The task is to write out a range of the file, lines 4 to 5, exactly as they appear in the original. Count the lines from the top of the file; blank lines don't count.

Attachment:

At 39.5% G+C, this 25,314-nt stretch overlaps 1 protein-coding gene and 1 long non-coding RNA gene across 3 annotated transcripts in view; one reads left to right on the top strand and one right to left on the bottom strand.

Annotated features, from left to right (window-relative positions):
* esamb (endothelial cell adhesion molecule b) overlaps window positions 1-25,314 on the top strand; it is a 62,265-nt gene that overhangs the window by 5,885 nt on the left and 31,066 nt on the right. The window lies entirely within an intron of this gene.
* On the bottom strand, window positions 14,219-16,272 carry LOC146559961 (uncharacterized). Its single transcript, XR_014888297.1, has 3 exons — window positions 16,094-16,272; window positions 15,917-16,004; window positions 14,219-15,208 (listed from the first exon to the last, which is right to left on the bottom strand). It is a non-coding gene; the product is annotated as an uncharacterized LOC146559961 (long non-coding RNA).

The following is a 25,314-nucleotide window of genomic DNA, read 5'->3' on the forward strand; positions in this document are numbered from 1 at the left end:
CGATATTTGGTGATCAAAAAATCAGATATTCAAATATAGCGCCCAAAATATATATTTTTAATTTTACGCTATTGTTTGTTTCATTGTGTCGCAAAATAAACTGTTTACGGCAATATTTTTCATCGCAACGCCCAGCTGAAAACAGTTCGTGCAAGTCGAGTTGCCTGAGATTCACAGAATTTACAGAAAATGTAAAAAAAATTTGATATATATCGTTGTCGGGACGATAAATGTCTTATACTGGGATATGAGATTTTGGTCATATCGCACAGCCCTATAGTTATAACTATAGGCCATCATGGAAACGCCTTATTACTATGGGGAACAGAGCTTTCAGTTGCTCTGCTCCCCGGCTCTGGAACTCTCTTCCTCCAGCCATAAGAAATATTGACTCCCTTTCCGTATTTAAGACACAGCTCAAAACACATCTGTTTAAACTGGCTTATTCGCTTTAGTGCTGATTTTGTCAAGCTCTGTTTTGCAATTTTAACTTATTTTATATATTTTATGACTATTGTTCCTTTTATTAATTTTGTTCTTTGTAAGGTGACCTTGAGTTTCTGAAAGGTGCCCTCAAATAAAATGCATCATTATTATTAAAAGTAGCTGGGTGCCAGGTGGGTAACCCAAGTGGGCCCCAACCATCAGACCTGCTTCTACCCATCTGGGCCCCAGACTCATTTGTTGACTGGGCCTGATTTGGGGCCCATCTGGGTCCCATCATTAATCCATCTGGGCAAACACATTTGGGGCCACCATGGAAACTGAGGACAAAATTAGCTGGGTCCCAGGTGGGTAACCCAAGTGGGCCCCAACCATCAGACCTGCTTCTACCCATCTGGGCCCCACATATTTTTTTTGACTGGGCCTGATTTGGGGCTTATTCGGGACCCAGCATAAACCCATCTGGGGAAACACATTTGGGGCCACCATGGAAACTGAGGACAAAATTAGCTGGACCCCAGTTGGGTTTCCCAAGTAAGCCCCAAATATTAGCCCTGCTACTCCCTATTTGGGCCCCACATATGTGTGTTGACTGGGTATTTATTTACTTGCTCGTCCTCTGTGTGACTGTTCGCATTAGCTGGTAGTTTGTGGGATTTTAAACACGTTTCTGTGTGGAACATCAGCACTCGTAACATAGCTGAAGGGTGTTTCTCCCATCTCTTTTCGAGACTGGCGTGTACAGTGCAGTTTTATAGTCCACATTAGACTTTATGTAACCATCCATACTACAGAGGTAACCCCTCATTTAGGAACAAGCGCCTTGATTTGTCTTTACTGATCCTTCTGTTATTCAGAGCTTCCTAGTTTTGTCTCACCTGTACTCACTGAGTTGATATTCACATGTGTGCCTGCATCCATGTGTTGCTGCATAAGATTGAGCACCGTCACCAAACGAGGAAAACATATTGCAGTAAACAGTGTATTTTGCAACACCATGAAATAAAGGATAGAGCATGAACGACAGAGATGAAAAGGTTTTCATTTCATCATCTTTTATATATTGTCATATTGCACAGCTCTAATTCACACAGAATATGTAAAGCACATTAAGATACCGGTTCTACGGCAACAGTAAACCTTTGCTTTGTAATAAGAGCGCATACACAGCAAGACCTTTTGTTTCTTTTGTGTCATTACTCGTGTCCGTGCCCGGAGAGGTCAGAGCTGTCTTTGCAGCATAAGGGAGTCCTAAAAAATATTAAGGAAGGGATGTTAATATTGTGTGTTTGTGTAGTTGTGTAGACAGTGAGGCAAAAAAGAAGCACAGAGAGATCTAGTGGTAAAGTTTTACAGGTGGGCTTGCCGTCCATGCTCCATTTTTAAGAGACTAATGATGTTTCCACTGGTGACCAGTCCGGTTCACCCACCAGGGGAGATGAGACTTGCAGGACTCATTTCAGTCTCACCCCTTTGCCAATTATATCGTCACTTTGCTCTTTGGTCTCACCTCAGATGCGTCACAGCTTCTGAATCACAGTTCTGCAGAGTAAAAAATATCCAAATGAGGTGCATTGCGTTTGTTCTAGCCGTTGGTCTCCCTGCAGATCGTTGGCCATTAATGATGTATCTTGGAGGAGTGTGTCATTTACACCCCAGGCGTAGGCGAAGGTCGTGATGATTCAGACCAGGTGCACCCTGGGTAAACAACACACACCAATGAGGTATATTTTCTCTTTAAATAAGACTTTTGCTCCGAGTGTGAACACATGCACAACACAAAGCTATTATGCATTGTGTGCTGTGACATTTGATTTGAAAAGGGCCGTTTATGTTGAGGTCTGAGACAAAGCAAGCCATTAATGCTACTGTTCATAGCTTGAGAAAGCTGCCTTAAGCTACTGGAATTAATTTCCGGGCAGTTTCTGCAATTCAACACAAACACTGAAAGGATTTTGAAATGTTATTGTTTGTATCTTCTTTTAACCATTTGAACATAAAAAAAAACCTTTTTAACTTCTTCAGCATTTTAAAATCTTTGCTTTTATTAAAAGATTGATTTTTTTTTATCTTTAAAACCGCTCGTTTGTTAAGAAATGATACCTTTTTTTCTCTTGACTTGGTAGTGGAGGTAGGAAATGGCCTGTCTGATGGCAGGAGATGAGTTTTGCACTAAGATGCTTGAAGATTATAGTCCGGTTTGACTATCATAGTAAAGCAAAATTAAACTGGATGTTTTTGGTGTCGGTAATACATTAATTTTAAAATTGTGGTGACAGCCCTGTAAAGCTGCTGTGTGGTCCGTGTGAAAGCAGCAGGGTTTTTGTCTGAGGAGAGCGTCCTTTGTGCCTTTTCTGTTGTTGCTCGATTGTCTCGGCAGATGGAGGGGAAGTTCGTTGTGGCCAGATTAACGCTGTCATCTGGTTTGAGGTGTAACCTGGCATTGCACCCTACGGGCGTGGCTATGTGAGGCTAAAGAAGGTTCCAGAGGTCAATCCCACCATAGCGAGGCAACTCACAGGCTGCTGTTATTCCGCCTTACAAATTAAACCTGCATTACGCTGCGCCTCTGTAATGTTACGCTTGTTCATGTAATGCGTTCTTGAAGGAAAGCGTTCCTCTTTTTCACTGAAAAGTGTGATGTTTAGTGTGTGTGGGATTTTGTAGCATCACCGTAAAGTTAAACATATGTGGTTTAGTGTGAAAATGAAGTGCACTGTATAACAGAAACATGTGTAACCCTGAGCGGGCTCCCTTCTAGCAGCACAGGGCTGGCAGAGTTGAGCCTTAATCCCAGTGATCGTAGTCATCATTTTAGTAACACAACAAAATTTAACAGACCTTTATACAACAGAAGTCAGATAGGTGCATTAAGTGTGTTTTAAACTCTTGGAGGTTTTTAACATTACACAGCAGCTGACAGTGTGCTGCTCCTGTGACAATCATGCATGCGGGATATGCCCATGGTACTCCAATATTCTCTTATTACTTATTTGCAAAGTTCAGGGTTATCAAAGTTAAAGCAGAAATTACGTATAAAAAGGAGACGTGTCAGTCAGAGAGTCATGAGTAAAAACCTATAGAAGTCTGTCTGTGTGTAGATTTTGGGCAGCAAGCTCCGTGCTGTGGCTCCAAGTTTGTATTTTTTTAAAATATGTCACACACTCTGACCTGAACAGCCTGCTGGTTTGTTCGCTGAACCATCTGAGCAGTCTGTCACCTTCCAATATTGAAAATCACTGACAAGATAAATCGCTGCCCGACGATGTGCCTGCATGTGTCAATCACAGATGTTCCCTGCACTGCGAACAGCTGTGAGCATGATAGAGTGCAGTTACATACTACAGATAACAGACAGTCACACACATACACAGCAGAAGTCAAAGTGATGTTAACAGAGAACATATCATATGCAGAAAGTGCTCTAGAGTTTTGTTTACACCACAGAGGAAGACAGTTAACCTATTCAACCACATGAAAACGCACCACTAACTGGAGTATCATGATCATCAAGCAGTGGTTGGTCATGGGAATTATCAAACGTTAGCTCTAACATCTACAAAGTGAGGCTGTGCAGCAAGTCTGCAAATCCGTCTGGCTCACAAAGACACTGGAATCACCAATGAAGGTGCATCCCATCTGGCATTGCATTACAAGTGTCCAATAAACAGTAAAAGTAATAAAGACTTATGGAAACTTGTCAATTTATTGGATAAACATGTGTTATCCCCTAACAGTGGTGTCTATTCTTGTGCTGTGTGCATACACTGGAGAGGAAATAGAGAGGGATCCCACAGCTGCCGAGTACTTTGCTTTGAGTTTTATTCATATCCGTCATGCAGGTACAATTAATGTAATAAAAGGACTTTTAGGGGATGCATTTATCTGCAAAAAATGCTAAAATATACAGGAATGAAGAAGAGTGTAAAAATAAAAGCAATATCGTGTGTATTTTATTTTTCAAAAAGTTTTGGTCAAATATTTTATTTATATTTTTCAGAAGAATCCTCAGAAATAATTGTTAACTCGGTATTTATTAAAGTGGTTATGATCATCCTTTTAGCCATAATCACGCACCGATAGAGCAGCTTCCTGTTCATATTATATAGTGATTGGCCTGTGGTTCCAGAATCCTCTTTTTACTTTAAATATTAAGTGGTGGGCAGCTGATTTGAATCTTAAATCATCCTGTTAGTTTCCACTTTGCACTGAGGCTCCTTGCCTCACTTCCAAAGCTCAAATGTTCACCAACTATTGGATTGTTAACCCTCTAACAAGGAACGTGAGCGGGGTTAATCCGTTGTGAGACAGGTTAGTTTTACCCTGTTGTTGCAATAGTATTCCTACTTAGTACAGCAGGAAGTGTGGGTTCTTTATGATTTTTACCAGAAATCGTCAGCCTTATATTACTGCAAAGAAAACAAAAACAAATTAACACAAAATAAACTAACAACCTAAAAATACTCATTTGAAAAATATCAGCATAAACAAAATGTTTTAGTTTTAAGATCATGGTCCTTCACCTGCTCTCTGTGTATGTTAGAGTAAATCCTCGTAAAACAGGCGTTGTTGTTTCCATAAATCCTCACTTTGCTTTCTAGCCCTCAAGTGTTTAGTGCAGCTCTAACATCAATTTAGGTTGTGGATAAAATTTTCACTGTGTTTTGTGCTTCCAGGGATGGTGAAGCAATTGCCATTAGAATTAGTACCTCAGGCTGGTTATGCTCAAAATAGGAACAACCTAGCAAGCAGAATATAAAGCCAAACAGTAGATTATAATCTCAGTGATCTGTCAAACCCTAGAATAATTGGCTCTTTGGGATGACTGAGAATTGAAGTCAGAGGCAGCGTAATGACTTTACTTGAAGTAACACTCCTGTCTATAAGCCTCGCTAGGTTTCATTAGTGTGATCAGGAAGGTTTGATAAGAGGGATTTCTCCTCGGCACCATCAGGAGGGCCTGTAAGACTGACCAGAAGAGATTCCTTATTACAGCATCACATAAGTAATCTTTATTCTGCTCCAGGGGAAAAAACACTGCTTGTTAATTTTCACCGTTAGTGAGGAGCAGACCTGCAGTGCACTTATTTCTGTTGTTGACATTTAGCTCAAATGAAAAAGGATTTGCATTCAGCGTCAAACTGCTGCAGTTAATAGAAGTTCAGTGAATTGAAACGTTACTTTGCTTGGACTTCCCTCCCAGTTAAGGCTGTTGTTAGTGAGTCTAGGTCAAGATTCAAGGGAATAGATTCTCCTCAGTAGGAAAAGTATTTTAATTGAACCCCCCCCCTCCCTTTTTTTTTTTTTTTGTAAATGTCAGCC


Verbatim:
* On the bottom strand, window positions 14,219-16,272 carry LOC146559961 (uncharacterized). Its single transcript, XR_014888297.1, has 3 exons — window positions 16,094-16,272; window positions 15,917-16,004; window positions 14,219-15,208 (listed from the first exon to the last, which is right to left on the bottom strand). It is a non-coding gene; the product is annotated as an uncharacterized LOC146559961 (long non-coding RNA).

The following is a 25,314-nucleotide window of genomic DNA, read 5'->3' on the forward strand; positions in this document are numbered from 1 at the left end: